The rest of the area map is a patchwork quilt of suburbs, one after the other, defined by rectangular grid arteries sliced through by radii mainly along rail commuter routes emanating from the city. The more popular suburbs typically lie towards the northwest. Some have pushed far out into old farmland, like Cary, Algonquin, Geneva and the more upscale Lake Zurich, while other quality neighborhoods lie closer in, like Elk Grove Village and Schaumberg. Good neighborhoods also lie to the south and southwest side, although contrasts are stronger between the livable and more run down areas; Hinsdale and Orland Park are more upscale picks on the southwest side.
In Chicago, location relative to major transportation routes is most important. Many endure hour-long commutes into the city and around its crowded beltways. The city has an excellent urban and suburban transportation network with an assortment of rail and bus services; nonetheless, traffic along arteries and beltways can be intense. A less typical urban problem is that Chicago’s downtown and nearby neighborhoods have become so livable—and so many businesses have located on the urban fringe—that rush hour traffic affects people commuting out of the city.
Chicago offers numerous amenities. Museums, notably The Art Institute of Chicago, and the performing arts are top quality. Sports are legendary—whether the teams win or lose—and Wrigley Field is another of those American urban icons. Few cities have more or better restaurants. Plus, the area has some of the best higher education in the country, and quality education is available at all levels in most neighborhoods.
Climate and the “C” factors typical of large city living—cost of living, crowdedness, crime, and commute—are the main negatives. Chicago’s climate can be pleasant but downright miserable at times. The lakeside location, facing into the teeth of the storm track, and continental climate from the northwest produce cold, snow, wind, storms, humid heat, and weather changes invigorating for some but intolerable for others.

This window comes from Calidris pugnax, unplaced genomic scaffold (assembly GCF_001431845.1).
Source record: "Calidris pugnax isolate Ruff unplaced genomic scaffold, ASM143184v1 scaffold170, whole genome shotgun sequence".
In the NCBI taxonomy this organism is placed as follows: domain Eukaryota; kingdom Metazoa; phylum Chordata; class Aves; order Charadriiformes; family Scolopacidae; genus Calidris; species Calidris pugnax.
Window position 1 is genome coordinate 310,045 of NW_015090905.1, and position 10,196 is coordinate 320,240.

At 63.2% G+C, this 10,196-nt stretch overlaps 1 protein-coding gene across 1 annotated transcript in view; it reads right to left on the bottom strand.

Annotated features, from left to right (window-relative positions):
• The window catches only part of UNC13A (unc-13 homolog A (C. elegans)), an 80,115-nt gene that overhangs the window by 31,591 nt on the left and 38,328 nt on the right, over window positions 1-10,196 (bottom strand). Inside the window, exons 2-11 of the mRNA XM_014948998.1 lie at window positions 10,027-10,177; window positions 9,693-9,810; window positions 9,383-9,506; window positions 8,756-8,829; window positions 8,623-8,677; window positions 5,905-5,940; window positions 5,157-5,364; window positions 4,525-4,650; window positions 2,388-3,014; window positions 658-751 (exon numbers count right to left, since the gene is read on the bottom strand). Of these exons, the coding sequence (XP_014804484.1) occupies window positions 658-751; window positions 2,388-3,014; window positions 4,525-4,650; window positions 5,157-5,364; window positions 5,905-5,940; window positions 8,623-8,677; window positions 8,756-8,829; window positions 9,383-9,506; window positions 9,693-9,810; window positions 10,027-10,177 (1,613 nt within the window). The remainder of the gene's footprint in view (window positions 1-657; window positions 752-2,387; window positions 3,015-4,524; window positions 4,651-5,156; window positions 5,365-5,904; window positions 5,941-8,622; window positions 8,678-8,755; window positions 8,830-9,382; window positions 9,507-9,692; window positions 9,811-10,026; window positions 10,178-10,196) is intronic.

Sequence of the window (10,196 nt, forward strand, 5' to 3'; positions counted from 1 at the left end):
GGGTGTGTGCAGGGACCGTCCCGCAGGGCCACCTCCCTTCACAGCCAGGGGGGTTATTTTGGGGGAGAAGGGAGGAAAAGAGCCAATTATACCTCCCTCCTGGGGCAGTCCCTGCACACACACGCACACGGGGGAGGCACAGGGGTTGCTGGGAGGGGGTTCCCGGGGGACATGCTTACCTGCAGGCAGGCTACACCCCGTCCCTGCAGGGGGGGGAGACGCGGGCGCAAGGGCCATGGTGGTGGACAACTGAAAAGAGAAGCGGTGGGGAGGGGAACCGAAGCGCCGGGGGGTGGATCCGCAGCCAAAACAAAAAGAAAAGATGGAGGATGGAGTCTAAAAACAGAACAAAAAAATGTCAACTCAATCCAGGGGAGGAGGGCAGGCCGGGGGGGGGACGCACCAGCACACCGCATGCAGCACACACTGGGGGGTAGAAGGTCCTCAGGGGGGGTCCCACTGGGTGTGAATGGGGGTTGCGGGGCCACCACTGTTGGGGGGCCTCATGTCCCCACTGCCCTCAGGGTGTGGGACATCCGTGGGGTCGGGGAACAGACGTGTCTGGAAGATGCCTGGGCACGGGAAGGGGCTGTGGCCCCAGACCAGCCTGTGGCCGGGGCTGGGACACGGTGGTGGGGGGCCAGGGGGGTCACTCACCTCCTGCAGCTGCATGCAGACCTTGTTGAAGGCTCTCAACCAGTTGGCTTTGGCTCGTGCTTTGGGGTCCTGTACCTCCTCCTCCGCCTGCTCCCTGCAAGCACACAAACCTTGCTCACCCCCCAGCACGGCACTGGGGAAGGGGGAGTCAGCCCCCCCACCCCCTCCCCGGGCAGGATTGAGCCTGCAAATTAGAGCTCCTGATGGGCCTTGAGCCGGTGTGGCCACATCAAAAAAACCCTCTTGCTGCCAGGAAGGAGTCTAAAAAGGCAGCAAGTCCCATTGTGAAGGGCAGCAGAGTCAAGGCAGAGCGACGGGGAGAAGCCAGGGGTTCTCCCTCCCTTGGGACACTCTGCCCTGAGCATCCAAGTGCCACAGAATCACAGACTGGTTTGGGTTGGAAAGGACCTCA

Cost of living varies by neighborhood and lifestyle, but is accelerating after years as a relative bargain for a big city. The violent crime is still a problem in some neighborhoods. There are still some grubby, rundown areas that would make some people think twice. These facts hurt the statistical appraisal of Chicago. But we think the area offers a rich and complete assortment of lifestyles, amenities and opportunities for most people willing to make a few tradeoffs; most shouldn’t be discouraged by the low ranking.
Chicago is located on a level coastal plain generally less than 100 feet above the lake. Most land is open and almost completely flat with occasional areas of deciduous woods. The climate is continental with frequently changing weather and is invigorating to say the least. Although lake winds can be strong and channeled by downtown office buildings, the nickname “Windy City” is a bit of a misnomer as average wind through the year is not exceptional. That said, winter wind-chill factors can reach extreme proportions.
Summers can be warm and breezy to hot and humid. Lake breezes may moderate downtown temperatures 10 degrees to 15 degrees but will only occasionally extend several miles inland. Summer precipitation comes mainly from thunderstorms and can be heavy. Winter precipitation may arrive as frontal systems from the west or heavy squalls off the lake. Fall and spring are changeable, and along with winter, can have long periods of precipitation. Half the summers have temperatures over 96 degrees, half the winters have temperatures as low as –15 degrees. First freeze is mid-October, last is late April.